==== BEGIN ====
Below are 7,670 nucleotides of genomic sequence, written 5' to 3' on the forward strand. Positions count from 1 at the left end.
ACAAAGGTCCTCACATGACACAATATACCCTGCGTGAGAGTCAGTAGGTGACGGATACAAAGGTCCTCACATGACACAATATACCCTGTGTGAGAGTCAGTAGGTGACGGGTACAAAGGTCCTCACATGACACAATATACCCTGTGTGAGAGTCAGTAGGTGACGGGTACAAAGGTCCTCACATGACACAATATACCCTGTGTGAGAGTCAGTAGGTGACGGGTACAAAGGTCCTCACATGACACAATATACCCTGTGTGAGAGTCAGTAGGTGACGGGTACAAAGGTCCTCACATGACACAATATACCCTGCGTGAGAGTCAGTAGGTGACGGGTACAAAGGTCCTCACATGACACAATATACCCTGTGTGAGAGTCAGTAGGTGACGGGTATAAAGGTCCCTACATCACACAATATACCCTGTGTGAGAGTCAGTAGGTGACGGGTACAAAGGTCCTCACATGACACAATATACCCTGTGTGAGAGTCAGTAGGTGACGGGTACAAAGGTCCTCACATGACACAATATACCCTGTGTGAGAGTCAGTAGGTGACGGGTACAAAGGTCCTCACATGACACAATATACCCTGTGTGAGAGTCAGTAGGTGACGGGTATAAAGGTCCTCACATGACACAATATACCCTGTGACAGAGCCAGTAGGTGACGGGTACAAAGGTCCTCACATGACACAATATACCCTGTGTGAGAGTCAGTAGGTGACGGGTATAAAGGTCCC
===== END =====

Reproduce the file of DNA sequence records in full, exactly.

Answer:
Below are 7,670 nucleotides of genomic sequence, written 5' to 3' on the forward strand. Positions count from 1 at the left end.
ACAAAGGTCCTCACATGACACAATATACCCTGCGTGAGAGTCAGTAGGTGACGGATACAAAGGTCCTCACATGACACAATATACCCTGTGTGAGAGTCAGTAGGTGACGGGTACAAAGGTCCTCACATGACACAATATACCCTGTGTGAGAGTCAGTAGGTGACGGGTACAAAGGTCCTCACATGACACAATATACCCTGTGTGAGAGTCAGTAGGTGACGGGTACAAAGGTCCTCACATGACACAATATACCCTGTGTGAGAGTCAGTAGGTGACGGGTACAAAGGTCCTCACATGACACAATATACCCTGCGTGAGAGTCAGTAGGTGACGGGTACAAAGGTCCTCACATGACACAATATACCCTGTGTGAGAGTCAGTAGGTGACGGGTATAAAGGTCCCTACATCACACAATATACCCTGTGTGAGAGTCAGTAGGTGACGGGTACAAAGGTCCTCACATGACACAATATACCCTGTGTGAGAGTCAGTAGGTGACGGGTACAAAGGTCCTCACATGACACAATATACCCTGTGTGAGAGTCAGTAGGTGACGGGTACAAAGGTCCTCACATGACACAATATACCCTGTGTGAGAGTCAGTAGGTGACGGGTATAAAGGTCCTCACATGACACAATATACCCTGTGACAGAGCCAGTAGGTGACGGGTACAAAGGTCCTCACATGACACAATATACCCTGTGTGAGAGTCAGTAGGTGACGGGTATAAAGGTCCC